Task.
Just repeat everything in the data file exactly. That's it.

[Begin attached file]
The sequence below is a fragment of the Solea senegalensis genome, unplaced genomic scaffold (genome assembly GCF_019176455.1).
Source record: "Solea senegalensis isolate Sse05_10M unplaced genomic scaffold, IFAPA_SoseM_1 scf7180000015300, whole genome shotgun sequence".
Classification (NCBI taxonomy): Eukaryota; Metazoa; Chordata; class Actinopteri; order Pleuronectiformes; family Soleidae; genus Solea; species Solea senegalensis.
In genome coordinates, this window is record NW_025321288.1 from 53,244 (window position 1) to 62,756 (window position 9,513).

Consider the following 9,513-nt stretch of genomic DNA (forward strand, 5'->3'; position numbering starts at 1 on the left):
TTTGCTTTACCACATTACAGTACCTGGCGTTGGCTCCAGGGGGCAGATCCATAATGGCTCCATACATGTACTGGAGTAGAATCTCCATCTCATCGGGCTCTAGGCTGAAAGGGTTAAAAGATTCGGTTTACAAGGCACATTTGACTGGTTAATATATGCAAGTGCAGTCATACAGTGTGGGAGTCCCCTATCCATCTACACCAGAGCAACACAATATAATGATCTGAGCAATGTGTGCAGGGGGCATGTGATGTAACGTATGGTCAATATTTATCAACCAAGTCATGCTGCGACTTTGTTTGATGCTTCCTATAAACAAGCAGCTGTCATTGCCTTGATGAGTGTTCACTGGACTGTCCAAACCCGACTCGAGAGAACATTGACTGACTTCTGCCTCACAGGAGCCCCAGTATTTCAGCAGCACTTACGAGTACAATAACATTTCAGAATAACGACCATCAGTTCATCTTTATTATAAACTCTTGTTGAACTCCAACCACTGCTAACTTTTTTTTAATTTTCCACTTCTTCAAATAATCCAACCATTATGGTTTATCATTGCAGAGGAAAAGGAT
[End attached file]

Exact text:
The sequence below is a fragment of the Solea senegalensis genome, unplaced genomic scaffold (genome assembly GCF_019176455.1).
Source record: "Solea senegalensis isolate Sse05_10M unplaced genomic scaffold, IFAPA_SoseM_1 scf7180000015300, whole genome shotgun sequence".
Classification (NCBI taxonomy): Eukaryota; Metazoa; Chordata; class Actinopteri; order Pleuronectiformes; family Soleidae; genus Solea; species Solea senegalensis.
In genome coordinates, this window is record NW_025321288.1 from 53,244 (window position 1) to 62,756 (window position 9,513).

Consider the following 9,513-nt stretch of genomic DNA (forward strand, 5'->3'; position numbering starts at 1 on the left):
TTTGCTTTACCACATTACAGTACCTGGCGTTGGCTCCAGGGGGCAGATCCATAATGGCTCCATACATGTACTGGAGTAGAATCTCCATCTCATCGGGCTCTAGGCTGAAAGGGTTAAAAGATTCGGTTTACAAGGCACATTTGACTGGTTAATATATGCAAGTGCAGTCATACAGTGTGGGAGTCCCCTATCCATCTACACCAGAGCAACACAATATAATGATCTGAGCAATGTGTGCAGGGGGCATGTGATGTAACGTATGGTCAATATTTATCAACCAAGTCATGCTGCGACTTTGTTTGATGCTTCCTATAAACAAGCAGCTGTCATTGCCTTGATGAGTGTTCACTGGACTGTCCAAACCCGACTCGAGAGAACATTGACTGACTTCTGCCTCACAGGAGCCCCAGTATTTCAGCAGCACTTACGAGTACAATAACATTTCAGAATAACGACCATCAGTTCATCTTTATTATAAACTCTTGTTGAACTCCAACCACTGCTAACTTTTTTTTAATTTTCCACTTCTTCAAATAATCCAACCATTATGGTTTATCATTGCAGAGGAAAAGGAT